17th April 2015: Günter Wilhelm Grass passed away last Monday, on 13th April after a transient hospitalization. The immediate cause of his death is not known. But in a letter he wrote 3 weeks ago to American novelist and screen writer John Irving, Grass had said that his age was giving him a hard time and his heart and lungs were “paying him back” for what he did to them – “smoking with assiduity.”
We live in an age of sketchy and deceptive world where predators and zombies stalk. Sadly though, this has gotten to become the order of the day. Yet, in spite of the conceited disquiet in some literary minds, in the better part of the fictional world there is more legitimacy than fantasy. Whereas, Gabriel García Márquez’s Macondo, William Faulkner’s Yoknapatawpha and R. K. Narayan’s Malgudi were non-existent in the real world, the case of the free city of Danzig (under League of Nations then, Gdansk in Poland now) of Günter Grass was not so. But all these writers of our time used imagination to supplement reality, not to break away from it.
The Tin Drum is fifty five and half years old now, and despite its immense and continuing popularity, its technique — magic realism — has largely given way, in Europe, to other forms of narration. Francis Ford Cappola had said about his 1979 film Apocalypse Now that it was not about Vietnam, but Vietnam. Grass’ novel The Tin Drum was not about twentieth century, but twentieth century. The Tin Drum has been regarded as a modern classic almost since the moment it was published. On Grass’ 65th birthday, Russian-German writer Lev Kopelev wrote, “Günter Grass’ books present surprising and extremely contradictory combinations of opposites. Minutely detailed presentations of real things and scientifically precise descriptions of historical events are melted together with fairy tales, legends, myths, fables, poems and wild fantasies to produce his own special poetical world.” No writer from Germany has had a comparable impact in the last half-century. No writer from Germany since Goethe was so widely read as Grass.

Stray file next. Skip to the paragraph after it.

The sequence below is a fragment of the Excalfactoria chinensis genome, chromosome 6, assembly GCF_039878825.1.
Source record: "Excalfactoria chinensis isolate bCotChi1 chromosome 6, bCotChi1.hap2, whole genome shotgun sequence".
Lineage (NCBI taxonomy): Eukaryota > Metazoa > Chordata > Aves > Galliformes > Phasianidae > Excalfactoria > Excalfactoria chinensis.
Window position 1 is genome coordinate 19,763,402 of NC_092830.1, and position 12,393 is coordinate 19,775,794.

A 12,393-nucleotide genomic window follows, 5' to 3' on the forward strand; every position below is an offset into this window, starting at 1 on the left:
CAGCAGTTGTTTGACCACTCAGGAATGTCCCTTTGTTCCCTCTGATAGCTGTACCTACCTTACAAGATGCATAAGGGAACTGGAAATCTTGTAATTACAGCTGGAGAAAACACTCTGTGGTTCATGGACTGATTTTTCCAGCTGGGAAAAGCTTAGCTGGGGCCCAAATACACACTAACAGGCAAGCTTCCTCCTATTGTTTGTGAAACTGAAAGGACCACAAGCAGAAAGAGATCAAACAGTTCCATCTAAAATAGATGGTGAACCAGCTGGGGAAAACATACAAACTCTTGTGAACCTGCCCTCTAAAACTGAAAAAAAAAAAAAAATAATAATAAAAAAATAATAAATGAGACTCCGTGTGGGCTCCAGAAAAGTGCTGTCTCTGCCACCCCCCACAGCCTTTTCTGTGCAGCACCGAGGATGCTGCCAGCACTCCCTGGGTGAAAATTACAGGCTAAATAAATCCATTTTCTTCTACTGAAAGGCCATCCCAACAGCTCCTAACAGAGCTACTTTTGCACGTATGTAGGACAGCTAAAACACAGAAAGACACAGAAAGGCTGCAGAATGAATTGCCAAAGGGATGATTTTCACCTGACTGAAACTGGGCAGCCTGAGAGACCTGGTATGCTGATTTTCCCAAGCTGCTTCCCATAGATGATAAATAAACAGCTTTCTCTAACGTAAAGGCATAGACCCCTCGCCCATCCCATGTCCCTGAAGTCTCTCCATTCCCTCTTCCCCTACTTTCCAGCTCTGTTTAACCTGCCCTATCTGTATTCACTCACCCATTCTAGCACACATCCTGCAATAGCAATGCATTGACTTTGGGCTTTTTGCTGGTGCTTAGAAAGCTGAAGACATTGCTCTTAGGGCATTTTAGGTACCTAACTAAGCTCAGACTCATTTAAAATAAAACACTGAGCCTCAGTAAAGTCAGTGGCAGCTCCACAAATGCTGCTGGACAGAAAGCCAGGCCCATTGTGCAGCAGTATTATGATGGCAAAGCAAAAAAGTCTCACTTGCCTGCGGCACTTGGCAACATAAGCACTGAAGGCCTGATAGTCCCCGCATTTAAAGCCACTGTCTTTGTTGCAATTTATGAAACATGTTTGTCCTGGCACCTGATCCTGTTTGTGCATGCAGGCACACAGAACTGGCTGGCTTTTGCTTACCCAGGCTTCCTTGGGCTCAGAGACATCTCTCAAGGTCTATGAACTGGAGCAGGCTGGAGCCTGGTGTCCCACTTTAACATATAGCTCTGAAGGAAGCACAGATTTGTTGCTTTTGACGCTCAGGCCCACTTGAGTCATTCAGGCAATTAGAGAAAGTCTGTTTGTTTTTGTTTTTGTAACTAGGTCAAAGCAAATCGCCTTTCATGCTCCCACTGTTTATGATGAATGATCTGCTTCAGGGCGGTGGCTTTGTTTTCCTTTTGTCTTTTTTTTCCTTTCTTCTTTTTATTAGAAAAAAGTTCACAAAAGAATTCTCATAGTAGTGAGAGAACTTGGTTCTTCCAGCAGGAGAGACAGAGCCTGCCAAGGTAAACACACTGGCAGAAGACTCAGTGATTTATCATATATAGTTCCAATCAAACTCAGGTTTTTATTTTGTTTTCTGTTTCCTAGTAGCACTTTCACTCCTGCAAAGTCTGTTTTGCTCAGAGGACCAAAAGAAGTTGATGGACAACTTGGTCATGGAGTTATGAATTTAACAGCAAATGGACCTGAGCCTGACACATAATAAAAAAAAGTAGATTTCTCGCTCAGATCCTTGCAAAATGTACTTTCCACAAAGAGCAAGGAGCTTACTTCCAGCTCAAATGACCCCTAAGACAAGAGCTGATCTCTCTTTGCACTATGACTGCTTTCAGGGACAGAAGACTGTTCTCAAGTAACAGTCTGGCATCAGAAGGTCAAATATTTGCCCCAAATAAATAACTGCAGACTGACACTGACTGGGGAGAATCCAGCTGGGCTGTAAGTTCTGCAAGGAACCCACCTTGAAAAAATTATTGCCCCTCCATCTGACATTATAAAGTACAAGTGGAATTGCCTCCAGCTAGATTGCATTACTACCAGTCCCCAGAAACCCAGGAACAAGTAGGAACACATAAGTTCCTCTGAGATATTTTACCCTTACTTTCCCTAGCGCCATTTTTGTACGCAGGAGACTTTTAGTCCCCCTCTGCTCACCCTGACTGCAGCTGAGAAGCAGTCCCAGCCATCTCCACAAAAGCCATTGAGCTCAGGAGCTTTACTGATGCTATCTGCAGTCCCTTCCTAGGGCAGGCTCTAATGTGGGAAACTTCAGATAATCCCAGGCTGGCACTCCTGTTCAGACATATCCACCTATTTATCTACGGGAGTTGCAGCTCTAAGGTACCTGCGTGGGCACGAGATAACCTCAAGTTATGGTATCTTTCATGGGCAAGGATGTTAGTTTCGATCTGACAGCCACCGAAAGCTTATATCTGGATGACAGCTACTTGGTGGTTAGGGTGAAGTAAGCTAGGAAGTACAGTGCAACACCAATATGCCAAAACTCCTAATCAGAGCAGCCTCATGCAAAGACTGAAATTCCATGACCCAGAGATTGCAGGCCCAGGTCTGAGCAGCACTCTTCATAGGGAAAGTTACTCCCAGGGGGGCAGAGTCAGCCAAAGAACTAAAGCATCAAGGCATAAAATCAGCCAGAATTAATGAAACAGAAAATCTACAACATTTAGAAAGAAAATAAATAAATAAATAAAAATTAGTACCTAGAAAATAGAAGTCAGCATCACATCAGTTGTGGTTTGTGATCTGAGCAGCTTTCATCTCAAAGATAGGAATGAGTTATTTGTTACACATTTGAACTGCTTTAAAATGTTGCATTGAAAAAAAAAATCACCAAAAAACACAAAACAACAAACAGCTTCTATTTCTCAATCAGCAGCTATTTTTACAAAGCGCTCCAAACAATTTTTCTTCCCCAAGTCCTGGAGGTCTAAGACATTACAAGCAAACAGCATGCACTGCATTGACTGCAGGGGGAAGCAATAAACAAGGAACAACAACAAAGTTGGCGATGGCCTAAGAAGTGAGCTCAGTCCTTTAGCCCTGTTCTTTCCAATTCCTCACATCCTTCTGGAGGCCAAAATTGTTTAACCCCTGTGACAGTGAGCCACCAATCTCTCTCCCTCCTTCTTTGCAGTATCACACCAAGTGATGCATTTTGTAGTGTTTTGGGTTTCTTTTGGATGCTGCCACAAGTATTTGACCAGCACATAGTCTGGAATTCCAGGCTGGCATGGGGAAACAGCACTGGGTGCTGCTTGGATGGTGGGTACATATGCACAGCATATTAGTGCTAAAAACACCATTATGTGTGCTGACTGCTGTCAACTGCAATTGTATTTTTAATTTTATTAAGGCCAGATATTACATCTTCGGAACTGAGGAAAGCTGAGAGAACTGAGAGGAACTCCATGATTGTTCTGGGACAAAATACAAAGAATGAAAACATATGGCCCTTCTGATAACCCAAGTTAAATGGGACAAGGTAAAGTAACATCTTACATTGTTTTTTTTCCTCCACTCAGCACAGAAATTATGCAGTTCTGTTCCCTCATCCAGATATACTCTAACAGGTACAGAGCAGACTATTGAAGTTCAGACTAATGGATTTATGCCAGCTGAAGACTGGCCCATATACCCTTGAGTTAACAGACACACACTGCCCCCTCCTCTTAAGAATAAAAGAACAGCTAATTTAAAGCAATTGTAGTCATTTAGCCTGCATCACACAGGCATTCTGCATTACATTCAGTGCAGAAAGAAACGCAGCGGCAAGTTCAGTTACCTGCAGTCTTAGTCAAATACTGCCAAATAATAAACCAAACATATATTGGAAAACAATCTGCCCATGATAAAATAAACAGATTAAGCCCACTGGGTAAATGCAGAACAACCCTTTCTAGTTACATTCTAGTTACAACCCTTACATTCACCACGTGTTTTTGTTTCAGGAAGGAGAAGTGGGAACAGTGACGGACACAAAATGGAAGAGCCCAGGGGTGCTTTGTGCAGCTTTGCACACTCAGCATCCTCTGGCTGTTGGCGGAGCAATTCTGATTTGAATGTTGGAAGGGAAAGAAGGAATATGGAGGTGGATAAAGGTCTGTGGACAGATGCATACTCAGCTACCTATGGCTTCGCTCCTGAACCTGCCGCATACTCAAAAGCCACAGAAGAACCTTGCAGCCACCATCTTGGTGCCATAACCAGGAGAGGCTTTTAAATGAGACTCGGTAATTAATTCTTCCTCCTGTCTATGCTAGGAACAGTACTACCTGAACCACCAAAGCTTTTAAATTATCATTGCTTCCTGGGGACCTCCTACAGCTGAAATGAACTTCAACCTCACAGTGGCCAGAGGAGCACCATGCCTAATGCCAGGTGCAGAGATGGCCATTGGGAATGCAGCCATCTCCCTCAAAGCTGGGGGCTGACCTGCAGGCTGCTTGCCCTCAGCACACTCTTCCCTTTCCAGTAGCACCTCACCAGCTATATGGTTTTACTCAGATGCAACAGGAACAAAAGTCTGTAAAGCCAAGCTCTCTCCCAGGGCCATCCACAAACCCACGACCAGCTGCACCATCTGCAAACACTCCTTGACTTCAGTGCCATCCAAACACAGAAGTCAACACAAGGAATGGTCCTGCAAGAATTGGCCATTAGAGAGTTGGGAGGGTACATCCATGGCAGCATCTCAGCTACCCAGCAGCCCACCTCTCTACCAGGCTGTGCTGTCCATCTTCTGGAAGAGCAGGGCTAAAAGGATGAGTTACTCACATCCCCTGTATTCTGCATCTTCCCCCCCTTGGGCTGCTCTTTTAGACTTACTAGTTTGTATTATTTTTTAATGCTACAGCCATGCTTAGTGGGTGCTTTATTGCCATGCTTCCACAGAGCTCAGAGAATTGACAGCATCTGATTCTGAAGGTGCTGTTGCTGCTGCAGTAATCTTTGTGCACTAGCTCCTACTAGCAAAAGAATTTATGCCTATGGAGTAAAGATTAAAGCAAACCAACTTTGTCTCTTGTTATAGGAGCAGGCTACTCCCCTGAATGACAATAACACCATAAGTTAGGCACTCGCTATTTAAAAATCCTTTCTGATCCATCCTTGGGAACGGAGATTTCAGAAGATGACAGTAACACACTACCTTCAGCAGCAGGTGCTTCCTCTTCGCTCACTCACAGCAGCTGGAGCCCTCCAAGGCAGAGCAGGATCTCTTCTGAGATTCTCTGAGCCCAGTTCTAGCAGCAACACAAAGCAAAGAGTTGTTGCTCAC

Despite gaining wide acceptance, Magic Realism is a mostly misunderstood writing style. The trouble with the technique is that people only hear half of it (magic) without paying attention to the other half (realism). But if the writing style contained purely magic, then nobody would take it seriously. However, the magic in magic realism is rooted in the real. As a matter of fact, the technique grows out of the real and highlights it in alluring and fortuitous ways, that stays like a lead weight in the readers’ subconscious.
Grass wrote The Tin Drum during the late 1950s living in a basement apartment in Paris. In what later came to be known as the Danzig Triology, Grass next came up with the Cat and Mouse (1961) and Dog Years (1963). The former was a novella that revolved around a protagonist with a bizarrely large Adam’s apple that set him apart from the rest of mankind. The Dog Years examined three decades of the German history with an end note of frustration, which Grass perhaps had intended to be his magnum opus. His other books include From the Diary of a Snail (1972), The Flounder (1977), The Meeting at Telgate (1979), Headbirths or The Germans are Dying Out (1980), The Rat (1986), and Show Your Tongue (1989). In 1999, handing him the Nobel Prize for “portraying the forgotten face of history in brisk black fables”, the Swedish Academy said “The Tin Drum will forever remain one of the most significant literary works of the twentieth century”.
Grass had trained himself as a stoneman and studied graphics and sculpture before he took to